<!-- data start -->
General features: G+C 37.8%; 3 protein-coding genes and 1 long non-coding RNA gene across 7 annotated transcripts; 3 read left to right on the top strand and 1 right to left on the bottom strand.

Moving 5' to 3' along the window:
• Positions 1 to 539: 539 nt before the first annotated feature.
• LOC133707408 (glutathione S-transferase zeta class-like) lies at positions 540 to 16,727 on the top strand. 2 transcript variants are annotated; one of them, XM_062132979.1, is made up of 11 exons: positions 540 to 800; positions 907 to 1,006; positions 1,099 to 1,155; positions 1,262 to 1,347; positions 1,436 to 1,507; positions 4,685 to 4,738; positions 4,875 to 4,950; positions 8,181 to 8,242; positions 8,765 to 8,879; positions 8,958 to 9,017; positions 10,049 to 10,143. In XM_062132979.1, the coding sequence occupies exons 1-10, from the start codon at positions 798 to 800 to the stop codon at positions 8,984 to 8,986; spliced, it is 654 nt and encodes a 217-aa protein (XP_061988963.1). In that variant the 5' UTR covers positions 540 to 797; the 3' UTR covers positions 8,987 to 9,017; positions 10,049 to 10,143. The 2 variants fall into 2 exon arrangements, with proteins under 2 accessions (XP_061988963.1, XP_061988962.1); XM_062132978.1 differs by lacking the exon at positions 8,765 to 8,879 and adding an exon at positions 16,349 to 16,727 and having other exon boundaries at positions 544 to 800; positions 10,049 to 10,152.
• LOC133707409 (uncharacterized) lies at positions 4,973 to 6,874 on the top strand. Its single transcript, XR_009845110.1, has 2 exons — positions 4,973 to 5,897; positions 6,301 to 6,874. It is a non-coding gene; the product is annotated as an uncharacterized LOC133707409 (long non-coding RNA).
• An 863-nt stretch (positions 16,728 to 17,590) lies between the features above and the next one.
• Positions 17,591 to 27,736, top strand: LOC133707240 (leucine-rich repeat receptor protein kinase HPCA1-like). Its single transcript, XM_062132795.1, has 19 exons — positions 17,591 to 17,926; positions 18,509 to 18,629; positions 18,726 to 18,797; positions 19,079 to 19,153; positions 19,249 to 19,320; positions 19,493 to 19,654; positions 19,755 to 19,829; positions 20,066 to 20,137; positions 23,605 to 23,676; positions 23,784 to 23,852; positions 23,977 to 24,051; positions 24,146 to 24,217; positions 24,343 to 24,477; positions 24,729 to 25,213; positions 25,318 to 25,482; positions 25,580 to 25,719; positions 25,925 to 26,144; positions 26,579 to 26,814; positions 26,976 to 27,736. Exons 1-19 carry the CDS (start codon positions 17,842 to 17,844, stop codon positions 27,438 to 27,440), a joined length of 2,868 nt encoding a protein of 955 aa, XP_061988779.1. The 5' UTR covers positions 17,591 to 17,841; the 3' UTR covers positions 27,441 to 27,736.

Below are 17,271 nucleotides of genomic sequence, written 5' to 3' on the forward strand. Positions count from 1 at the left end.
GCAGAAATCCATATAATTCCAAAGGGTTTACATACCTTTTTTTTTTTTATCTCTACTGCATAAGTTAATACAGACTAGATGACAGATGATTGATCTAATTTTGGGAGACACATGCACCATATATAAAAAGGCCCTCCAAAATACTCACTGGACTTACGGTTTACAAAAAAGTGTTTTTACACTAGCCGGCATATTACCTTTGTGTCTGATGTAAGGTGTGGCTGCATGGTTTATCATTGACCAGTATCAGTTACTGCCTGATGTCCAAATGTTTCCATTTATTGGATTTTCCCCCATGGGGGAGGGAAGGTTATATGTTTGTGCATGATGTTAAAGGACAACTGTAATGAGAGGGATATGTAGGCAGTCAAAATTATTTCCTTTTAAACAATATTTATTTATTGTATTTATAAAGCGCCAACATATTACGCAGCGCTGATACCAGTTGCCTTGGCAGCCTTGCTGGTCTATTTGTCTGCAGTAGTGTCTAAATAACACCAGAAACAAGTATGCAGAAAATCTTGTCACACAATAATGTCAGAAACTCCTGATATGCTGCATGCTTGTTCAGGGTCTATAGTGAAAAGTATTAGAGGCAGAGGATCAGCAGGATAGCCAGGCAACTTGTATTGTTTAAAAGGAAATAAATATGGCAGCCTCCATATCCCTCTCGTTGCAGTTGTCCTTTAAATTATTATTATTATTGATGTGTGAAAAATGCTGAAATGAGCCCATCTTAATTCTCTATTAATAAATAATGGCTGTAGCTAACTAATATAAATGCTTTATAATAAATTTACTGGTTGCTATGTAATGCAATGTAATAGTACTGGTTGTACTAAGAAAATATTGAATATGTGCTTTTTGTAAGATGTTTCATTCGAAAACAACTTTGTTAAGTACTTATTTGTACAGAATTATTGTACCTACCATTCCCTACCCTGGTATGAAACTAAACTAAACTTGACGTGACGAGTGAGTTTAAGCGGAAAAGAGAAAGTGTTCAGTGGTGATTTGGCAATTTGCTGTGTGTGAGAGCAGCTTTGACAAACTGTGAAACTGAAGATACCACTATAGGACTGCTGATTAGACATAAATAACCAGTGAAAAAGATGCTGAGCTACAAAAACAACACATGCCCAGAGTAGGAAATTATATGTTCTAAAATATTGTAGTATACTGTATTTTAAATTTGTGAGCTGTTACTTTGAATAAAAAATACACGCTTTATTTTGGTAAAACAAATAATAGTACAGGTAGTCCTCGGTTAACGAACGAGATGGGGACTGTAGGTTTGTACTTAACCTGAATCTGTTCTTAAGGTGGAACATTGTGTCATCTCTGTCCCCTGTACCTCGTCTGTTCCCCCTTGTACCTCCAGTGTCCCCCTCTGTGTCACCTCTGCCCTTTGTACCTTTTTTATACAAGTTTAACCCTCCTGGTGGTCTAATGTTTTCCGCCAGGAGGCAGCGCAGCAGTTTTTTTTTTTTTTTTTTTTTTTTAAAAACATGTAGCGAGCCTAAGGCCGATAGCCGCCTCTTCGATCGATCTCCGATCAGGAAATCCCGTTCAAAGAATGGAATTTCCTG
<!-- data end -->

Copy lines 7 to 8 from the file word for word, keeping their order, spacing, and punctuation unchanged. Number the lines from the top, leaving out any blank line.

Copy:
• Positions 17,591 to 27,736, top strand: LOC133707240 (leucine-rich repeat receptor protein kinase HPCA1-like). Its single transcript, XM_062132795.1, has 19 exons — positions 17,591 to 17,926; positions 18,509 to 18,629; positions 18,726 to 18,797; positions 19,079 to 19,153; positions 19,249 to 19,320; positions 19,493 to 19,654; positions 19,755 to 19,829; positions 20,066 to 20,137; positions 23,605 to 23,676; positions 23,784 to 23,852; positions 23,977 to 24,051; positions 24,146 to 24,217; positions 24,343 to 24,477; positions 24,729 to 25,213; positions 25,318 to 25,482; positions 25,580 to 25,719; positions 25,925 to 26,144; positions 26,579 to 26,814; positions 26,976 to 27,736. Exons 1-19 carry the CDS (start codon positions 17,842 to 17,844, stop codon positions 27,438 to 27,440), a joined length of 2,868 nt encoding a protein of 955 aa, XP_061988779.1. The 5' UTR covers positions 17,591 to 17,841; the 3' UTR covers positions 27,441 to 27,736.

Below are 17,271 nucleotides of genomic sequence, written 5' to 3' on the forward strand. Positions count from 1 at the left end.